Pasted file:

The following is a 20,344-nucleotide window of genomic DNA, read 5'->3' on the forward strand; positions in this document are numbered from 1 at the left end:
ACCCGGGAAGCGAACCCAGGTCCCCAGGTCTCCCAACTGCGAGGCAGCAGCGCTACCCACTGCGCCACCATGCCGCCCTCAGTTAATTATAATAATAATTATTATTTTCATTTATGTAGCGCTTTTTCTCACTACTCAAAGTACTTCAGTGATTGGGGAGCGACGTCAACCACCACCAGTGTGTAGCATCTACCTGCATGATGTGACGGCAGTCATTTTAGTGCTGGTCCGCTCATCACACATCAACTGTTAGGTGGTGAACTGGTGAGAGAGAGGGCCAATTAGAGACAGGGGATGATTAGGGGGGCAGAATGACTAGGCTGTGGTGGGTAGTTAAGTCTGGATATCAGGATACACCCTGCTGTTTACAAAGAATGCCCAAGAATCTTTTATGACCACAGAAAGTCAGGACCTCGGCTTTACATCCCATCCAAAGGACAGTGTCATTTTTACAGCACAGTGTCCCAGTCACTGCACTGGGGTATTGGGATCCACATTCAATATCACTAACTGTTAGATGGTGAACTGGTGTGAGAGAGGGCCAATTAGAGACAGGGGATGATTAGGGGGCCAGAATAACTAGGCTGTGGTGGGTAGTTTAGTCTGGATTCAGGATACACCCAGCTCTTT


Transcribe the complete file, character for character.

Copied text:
The following is a 20,344-nucleotide window of genomic DNA, read 5'->3' on the forward strand; positions in this document are numbered from 1 at the left end:
ACCCGGGAAGCGAACCCAGGTCCCCAGGTCTCCCAACTGCGAGGCAGCAGCGCTACCCACTGCGCCACCATGCCGCCCTCAGTTAATTATAATAATAATTATTATTTTCATTTATGTAGCGCTTTTTCTCACTACTCAAAGTACTTCAGTGATTGGGGAGCGACGTCAACCACCACCAGTGTGTAGCATCTACCTGCATGATGTGACGGCAGTCATTTTAGTGCTGGTCCGCTCATCACACATCAACTGTTAGGTGGTGAACTGGTGAGAGAGAGGGCCAATTAGAGACAGGGGATGATTAGGGGGGCAGAATGACTAGGCTGTGGTGGGTAGTTAAGTCTGGATATCAGGATACACCCTGCTGTTTACAAAGAATGCCCAAGAATCTTTTATGACCACAGAAAGTCAGGACCTCGGCTTTACATCCCATCCAAAGGACAGTGTCATTTTTACAGCACAGTGTCCCAGTCACTGCACTGGGGTATTGGGATCCACATTCAATATCACTAACTGTTAGATGGTGAACTGGTGTGAGAGAGGGCCAATTAGAGACAGGGGATGATTAGGGGGCCAGAATAACTAGGCTGTGGTGGGTAGTTTAGTCTGGATTCAGGATACACCCAGCTCTTT